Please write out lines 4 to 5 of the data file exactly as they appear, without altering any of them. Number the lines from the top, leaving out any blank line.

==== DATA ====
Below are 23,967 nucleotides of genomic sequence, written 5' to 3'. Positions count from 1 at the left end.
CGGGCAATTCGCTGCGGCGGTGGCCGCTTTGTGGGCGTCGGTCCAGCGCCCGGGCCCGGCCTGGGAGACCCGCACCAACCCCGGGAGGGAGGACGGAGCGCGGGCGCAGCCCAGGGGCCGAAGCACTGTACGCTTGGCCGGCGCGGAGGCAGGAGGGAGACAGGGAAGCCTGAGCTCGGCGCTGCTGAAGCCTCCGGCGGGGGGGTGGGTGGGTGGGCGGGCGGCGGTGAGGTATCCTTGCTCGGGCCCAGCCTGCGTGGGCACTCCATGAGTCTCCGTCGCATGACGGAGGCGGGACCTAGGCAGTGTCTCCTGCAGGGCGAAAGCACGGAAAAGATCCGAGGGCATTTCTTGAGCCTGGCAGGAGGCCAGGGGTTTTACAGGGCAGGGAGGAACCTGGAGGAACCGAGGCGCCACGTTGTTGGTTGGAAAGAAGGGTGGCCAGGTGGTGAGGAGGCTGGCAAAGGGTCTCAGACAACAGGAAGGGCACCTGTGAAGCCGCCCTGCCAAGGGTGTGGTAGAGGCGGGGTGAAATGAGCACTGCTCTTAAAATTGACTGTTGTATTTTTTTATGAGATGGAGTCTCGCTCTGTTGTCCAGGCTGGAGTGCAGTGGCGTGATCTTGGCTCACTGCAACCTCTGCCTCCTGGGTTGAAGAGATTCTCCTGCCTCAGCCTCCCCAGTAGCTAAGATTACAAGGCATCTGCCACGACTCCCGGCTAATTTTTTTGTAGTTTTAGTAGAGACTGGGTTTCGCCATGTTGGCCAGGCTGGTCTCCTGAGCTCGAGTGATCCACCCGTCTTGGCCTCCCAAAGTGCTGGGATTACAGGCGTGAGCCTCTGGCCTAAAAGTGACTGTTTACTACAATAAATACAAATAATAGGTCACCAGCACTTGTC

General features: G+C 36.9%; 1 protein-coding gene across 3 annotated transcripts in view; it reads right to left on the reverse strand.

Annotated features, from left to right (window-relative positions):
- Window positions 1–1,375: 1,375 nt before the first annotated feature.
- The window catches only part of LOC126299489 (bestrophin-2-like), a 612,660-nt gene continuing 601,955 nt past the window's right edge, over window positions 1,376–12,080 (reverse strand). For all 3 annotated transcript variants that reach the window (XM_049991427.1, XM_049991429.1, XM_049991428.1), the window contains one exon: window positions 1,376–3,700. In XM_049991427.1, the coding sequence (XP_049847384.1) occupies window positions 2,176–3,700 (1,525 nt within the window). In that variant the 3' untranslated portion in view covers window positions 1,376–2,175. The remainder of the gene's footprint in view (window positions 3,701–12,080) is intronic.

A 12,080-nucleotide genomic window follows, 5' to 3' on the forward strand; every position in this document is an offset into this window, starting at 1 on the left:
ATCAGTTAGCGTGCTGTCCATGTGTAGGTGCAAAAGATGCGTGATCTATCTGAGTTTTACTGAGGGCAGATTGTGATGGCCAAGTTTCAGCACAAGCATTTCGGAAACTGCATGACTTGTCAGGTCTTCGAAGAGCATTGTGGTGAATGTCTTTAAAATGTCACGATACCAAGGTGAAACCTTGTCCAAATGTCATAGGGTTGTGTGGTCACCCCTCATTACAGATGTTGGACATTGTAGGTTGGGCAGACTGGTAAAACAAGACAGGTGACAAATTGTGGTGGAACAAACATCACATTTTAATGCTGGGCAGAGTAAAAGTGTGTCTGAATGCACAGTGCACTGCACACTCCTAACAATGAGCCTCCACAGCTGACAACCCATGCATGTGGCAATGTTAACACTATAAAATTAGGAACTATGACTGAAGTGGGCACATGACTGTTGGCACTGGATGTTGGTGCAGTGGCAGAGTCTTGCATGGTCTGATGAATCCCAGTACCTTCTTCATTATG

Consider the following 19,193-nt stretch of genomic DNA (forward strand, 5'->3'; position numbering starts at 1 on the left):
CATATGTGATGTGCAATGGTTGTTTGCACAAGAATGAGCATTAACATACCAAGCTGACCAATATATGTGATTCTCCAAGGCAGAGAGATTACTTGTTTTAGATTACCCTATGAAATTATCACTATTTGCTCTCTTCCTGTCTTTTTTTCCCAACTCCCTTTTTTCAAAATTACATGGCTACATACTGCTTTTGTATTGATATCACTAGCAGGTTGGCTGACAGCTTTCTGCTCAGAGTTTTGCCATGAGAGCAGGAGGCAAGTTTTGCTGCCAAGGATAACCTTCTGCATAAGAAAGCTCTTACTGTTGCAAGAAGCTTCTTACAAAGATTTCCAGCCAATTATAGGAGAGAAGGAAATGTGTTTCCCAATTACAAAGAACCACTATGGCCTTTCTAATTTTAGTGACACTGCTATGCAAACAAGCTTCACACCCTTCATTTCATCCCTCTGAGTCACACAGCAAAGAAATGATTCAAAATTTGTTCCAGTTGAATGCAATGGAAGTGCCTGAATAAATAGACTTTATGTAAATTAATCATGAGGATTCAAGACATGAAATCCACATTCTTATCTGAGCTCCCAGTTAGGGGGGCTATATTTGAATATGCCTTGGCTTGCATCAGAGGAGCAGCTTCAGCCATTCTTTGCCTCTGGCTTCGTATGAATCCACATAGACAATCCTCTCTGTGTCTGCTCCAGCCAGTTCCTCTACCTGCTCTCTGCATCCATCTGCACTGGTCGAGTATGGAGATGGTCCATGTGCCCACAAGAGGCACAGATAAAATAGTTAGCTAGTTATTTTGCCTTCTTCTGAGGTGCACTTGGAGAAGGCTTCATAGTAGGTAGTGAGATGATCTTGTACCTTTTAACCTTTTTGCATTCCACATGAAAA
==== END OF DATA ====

Annotated features, from left to right (window-relative positions):
- Window positions 1–1,375: 1,375 nt before the first annotated feature.